Should NC State build a $15 million dorm for basketball players?
Two years ago, N.C. State’s Debbie Yow emailed the athletic director at the University of Kentucky and asked for a favor.
The Wolfpack athletic director had a plan to build a $15 million dormitory for basketball, and the school wanted to do it well, as Yow put it. Kentucky had built a $7.9 million dorm for its basketball players in 2012, equipped with personal chefs, a dining hall, flat screen televisions and other lavish amenities.
“Would you allow us to visit UK and learn more about how you guys have managed yours?” Yow wrote to Kentucky athletic director Mitch Barnhart on June 15, 2015.
Yow visited Kentucky’s dormitory in September 2015, and the same year visited Kansas’ $12 million dorm for basketball players, which has a barber shop, a half-court indoor gym, a media room and a rooftop lounge. N.C. State’s plan was to house its men’s and women’s basketball players in its own small, “boutique” dorm.
Among the proposed amenities in an early version of the plan was a theater room and a courtyard, documents obtained through a public records request show. The theater was eliminated in later versions of the plan, Yow said.
The dorm, called Case Commons, will join a growing athletic recruiting trend as colleges across the country seek new and clever ways to lure the best high school athletes. Building small dorms for athletes, many with luxury amenities, has become one of the latest ways to attract them.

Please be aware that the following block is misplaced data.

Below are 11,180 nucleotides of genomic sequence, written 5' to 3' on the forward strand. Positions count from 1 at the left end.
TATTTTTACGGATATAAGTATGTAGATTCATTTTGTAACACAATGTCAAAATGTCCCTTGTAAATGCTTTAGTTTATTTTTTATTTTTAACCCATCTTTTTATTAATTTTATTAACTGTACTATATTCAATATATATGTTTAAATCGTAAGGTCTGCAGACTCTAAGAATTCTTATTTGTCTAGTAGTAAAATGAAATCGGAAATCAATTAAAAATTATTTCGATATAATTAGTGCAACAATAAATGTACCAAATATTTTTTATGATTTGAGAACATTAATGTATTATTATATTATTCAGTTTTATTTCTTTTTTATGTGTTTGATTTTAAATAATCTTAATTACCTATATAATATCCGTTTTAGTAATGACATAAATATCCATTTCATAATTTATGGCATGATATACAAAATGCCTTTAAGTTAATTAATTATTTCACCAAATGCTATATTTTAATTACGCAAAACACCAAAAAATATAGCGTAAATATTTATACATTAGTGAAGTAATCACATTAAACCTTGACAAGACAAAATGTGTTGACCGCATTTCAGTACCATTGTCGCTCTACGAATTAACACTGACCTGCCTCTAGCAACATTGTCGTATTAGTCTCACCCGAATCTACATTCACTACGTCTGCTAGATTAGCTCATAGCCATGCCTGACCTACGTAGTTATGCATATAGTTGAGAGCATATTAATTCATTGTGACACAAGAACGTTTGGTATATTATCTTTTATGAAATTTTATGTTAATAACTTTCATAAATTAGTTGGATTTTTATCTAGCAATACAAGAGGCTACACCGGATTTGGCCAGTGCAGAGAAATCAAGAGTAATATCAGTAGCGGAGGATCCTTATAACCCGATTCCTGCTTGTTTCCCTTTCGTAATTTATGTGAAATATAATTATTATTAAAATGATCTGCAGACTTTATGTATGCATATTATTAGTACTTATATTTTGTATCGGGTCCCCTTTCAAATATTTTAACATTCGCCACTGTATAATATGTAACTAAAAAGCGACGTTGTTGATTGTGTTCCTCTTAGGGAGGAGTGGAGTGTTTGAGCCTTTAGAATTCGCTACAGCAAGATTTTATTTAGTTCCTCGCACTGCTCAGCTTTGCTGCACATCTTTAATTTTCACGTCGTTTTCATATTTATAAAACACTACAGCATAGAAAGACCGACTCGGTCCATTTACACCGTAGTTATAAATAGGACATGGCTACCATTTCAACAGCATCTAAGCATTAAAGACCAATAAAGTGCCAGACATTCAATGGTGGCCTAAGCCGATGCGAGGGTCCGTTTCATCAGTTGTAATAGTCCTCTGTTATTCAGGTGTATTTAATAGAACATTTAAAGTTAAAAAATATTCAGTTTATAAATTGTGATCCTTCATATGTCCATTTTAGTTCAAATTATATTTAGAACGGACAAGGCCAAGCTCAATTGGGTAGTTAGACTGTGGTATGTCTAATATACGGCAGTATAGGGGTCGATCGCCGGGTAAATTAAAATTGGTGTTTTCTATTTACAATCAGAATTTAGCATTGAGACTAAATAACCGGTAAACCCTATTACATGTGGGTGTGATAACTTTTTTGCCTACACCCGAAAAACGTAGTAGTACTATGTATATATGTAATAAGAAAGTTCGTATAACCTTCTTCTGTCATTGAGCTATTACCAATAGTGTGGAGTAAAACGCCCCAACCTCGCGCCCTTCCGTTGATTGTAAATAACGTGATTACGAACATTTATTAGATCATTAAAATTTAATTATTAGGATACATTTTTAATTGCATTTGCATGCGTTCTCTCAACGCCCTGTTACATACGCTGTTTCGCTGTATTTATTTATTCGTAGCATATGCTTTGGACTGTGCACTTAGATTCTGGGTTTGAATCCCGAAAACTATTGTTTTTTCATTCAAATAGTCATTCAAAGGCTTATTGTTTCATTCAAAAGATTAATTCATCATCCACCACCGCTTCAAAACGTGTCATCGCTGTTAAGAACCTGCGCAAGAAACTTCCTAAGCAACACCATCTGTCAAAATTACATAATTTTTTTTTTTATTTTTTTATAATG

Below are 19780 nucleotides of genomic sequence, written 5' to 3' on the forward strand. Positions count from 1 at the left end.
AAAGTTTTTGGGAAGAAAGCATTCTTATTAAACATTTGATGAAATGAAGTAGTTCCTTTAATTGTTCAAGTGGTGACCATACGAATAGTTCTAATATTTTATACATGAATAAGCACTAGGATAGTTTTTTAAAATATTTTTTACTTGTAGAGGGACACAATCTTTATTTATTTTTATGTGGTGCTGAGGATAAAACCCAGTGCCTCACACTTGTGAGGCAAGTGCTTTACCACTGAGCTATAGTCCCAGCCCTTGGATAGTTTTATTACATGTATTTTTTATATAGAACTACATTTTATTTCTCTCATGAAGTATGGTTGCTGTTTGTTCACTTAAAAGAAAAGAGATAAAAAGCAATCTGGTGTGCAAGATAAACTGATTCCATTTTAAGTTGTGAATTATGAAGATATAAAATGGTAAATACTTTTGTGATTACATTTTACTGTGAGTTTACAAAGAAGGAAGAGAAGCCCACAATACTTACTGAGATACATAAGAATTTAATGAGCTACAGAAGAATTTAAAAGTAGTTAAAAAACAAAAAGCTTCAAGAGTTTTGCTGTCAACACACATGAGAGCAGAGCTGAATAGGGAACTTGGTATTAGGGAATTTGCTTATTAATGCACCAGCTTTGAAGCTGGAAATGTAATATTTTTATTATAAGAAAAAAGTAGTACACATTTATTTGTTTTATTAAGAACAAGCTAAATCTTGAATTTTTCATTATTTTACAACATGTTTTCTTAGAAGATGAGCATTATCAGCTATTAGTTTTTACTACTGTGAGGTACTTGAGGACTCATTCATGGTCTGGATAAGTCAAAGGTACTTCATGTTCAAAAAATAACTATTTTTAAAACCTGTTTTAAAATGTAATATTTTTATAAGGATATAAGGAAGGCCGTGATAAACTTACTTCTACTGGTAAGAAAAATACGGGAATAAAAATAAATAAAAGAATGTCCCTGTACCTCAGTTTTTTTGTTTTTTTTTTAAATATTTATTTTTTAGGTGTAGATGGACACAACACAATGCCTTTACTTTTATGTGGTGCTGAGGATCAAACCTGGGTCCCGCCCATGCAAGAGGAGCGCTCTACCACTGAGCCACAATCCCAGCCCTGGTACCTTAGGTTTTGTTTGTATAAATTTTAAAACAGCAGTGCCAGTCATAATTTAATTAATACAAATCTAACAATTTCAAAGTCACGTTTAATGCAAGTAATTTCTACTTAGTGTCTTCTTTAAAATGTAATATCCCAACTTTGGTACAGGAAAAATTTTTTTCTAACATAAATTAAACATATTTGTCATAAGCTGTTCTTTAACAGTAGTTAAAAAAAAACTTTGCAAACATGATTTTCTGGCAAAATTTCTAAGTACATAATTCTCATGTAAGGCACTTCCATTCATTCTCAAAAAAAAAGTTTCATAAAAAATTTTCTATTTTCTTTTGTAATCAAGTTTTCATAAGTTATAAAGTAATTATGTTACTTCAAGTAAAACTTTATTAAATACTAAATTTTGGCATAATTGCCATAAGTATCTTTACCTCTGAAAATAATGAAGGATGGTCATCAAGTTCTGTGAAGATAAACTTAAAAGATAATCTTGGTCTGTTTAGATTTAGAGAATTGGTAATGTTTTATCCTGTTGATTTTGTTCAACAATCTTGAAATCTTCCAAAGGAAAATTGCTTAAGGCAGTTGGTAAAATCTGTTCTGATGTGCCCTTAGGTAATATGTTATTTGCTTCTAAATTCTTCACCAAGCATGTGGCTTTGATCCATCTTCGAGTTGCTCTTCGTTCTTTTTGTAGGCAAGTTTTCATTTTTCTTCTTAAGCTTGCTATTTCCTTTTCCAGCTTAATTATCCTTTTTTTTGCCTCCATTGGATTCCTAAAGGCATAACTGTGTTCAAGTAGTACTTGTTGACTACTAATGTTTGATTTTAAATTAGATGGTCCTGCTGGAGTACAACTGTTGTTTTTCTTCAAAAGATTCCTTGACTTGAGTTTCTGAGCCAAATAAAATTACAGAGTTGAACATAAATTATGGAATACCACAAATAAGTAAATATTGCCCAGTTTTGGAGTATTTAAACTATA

Programs like Kansas and Kentucky, which have built these dorms, among other expensive facilities, have consistently landed the nation’s top recruits and have been fixtures in the “top-25” rankings, a goal Yow vowed to accomplish for the Wolfpack when she was hired in 2010.
But that hasn’t been the case for N.C. State, which has had to watch its rivals – Duke and North Carolina – win nine combined men’s national championships since its last title in 1983.
“It makes perfect sense,” said Charles Clotfelter, a Duke professor of public policy, economics and law, and author of the 2011 book, ‘Big-Time Sports in American Universities,’” of N.C. State’s desire to build Case Commons. “They want to win games within the rules. They don’t want to lose to Carolina every year.”
Duke and UNC are among schools who have been successful without luxury dorms. Spokesmen for both universities say they believe student-athletes are better served when spread out among the general student body.